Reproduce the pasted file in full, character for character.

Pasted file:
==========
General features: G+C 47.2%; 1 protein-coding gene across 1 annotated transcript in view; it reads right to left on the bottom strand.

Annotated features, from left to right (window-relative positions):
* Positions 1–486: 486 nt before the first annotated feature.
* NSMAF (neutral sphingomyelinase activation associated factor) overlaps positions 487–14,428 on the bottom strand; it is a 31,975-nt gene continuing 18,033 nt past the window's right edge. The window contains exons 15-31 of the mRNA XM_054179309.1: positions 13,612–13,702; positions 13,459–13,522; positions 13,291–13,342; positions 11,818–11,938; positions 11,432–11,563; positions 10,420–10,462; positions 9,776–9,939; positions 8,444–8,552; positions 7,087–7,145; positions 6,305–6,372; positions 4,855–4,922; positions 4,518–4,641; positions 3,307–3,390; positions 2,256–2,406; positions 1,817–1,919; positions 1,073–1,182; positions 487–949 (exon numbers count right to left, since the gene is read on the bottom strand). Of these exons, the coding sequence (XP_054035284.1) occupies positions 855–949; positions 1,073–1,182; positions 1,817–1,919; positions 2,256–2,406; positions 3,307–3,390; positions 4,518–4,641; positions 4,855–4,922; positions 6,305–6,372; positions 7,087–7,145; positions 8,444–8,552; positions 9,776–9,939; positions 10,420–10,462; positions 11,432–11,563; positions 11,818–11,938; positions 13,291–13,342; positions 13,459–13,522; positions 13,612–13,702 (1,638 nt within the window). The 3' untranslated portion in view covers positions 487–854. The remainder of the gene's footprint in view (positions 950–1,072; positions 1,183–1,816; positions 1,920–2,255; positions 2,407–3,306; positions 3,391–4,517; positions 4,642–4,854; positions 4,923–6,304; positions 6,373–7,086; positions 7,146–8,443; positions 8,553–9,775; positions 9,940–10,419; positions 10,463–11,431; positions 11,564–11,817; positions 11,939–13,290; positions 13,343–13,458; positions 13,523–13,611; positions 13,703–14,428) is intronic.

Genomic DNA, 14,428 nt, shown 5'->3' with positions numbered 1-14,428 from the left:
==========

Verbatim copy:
General features: G+C 47.2%; 1 protein-coding gene across 1 annotated transcript in view; it reads right to left on the bottom strand.

Annotated features, from left to right (window-relative positions):
* Positions 1–486: 486 nt before the first annotated feature.
* NSMAF (neutral sphingomyelinase activation associated factor) overlaps positions 487–14,428 on the bottom strand; it is a 31,975-nt gene continuing 18,033 nt past the window's right edge. The window contains exons 15-31 of the mRNA XM_054179309.1: positions 13,612–13,702; positions 13,459–13,522; positions 13,291–13,342; positions 11,818–11,938; positions 11,432–11,563; positions 10,420–10,462; positions 9,776–9,939; positions 8,444–8,552; positions 7,087–7,145; positions 6,305–6,372; positions 4,855–4,922; positions 4,518–4,641; positions 3,307–3,390; positions 2,256–2,406; positions 1,817–1,919; positions 1,073–1,182; positions 487–949 (exon numbers count right to left, since the gene is read on the bottom strand). Of these exons, the coding sequence (XP_054035284.1) occupies positions 855–949; positions 1,073–1,182; positions 1,817–1,919; positions 2,256–2,406; positions 3,307–3,390; positions 4,518–4,641; positions 4,855–4,922; positions 6,305–6,372; positions 7,087–7,145; positions 8,444–8,552; positions 9,776–9,939; positions 10,420–10,462; positions 11,432–11,563; positions 11,818–11,938; positions 13,291–13,342; positions 13,459–13,522; positions 13,612–13,702 (1,638 nt within the window). The 3' untranslated portion in view covers positions 487–854. The remainder of the gene's footprint in view (positions 950–1,072; positions 1,183–1,816; positions 1,920–2,255; positions 2,407–3,306; positions 3,391–4,517; positions 4,642–4,854; positions 4,923–6,304; positions 6,373–7,086; positions 7,146–8,443; positions 8,553–9,775; positions 9,940–10,419; positions 10,463–11,431; positions 11,564–11,817; positions 11,939–13,290; positions 13,343–13,458; positions 13,523–13,611; positions 13,703–14,428) is intronic.

Genomic DNA, 14,428 nt, shown 5'->3' with positions numbered 1-14,428 from the left: